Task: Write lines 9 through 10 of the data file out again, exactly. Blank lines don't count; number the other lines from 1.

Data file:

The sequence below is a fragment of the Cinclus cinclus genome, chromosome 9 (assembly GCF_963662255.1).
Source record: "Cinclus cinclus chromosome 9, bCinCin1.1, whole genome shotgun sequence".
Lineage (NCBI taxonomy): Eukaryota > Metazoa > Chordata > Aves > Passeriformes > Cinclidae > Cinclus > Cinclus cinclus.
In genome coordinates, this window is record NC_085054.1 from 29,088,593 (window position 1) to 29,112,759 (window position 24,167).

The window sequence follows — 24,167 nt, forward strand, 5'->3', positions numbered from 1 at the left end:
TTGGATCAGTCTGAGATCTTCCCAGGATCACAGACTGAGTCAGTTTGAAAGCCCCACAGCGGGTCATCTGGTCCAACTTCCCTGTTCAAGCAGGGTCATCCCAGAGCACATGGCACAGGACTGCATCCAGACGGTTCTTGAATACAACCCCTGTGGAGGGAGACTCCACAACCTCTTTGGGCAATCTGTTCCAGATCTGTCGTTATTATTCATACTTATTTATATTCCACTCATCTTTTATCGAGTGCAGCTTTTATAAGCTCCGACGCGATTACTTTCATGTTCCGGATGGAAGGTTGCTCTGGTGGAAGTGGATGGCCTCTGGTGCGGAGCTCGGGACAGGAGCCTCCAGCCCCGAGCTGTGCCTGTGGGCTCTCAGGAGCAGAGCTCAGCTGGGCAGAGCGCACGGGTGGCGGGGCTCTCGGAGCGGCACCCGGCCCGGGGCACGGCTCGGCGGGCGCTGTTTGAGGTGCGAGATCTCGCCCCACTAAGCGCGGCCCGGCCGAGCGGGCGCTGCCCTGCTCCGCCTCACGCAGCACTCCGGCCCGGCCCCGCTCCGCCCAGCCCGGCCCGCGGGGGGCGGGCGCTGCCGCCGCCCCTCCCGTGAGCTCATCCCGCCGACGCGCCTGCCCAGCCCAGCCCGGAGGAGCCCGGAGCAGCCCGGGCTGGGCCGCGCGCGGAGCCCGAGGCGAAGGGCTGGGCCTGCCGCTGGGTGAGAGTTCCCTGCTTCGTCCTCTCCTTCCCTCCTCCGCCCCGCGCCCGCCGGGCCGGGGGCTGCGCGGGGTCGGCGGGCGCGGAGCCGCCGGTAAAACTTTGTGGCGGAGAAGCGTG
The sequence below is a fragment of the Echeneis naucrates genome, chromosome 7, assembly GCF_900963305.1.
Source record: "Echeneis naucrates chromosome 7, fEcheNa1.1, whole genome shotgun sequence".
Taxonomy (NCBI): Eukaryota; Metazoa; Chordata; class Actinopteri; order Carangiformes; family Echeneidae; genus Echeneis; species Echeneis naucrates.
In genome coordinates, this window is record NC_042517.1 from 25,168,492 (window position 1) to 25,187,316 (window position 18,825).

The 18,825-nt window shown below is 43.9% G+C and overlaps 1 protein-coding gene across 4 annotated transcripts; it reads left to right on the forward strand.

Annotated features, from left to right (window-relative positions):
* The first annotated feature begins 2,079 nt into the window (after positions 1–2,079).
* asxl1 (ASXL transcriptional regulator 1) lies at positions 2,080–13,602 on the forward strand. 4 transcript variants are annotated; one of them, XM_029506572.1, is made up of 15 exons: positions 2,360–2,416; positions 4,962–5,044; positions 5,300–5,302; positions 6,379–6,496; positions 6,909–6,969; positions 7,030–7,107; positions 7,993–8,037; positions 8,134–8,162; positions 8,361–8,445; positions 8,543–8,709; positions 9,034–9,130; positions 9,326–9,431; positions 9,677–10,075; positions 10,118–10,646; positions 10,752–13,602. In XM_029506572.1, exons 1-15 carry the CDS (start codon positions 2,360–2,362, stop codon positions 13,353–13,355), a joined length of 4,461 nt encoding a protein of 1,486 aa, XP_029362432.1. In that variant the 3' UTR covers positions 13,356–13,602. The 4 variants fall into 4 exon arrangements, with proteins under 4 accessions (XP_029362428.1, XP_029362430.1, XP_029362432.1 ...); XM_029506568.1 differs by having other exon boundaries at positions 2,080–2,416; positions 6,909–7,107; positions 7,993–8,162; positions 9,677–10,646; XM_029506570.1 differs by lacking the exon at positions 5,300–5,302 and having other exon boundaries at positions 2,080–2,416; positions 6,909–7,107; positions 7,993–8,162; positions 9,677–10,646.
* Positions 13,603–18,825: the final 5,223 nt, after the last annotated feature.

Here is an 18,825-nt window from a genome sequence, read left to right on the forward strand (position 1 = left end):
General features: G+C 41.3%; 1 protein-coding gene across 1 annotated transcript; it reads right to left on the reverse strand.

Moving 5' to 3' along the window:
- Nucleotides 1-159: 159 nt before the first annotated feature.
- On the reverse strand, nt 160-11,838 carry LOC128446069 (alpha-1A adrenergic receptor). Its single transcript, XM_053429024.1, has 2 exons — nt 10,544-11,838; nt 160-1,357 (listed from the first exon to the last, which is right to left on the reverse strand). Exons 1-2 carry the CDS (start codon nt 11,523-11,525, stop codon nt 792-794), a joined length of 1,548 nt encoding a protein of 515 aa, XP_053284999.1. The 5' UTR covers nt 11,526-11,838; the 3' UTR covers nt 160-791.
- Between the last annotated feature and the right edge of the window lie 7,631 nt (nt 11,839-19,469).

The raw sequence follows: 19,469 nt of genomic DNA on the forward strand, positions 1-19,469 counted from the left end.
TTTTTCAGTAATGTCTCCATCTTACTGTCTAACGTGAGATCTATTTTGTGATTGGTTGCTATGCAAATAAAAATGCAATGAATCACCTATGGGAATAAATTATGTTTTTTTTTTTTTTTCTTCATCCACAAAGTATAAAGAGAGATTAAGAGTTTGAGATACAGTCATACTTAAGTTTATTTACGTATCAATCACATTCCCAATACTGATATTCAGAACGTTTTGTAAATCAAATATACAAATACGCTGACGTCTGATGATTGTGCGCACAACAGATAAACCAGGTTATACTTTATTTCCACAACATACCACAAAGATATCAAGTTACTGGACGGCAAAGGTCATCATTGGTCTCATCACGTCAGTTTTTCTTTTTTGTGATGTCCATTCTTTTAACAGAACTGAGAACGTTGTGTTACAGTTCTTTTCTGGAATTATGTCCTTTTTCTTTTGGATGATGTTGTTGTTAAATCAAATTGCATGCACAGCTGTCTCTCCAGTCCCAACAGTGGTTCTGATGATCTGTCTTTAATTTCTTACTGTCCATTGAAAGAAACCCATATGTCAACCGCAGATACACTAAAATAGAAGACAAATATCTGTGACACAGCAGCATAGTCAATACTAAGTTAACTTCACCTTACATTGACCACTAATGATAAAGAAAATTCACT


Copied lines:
Taxonomy (NCBI): Eukaryota; Metazoa; Chordata; class Actinopteri; order Carangiformes; family Echeneidae; genus Echeneis; species Echeneis naucrates.
In genome coordinates, this window is record NC_042517.1 from 25,168,492 (window position 1) to 25,187,316 (window position 18,825).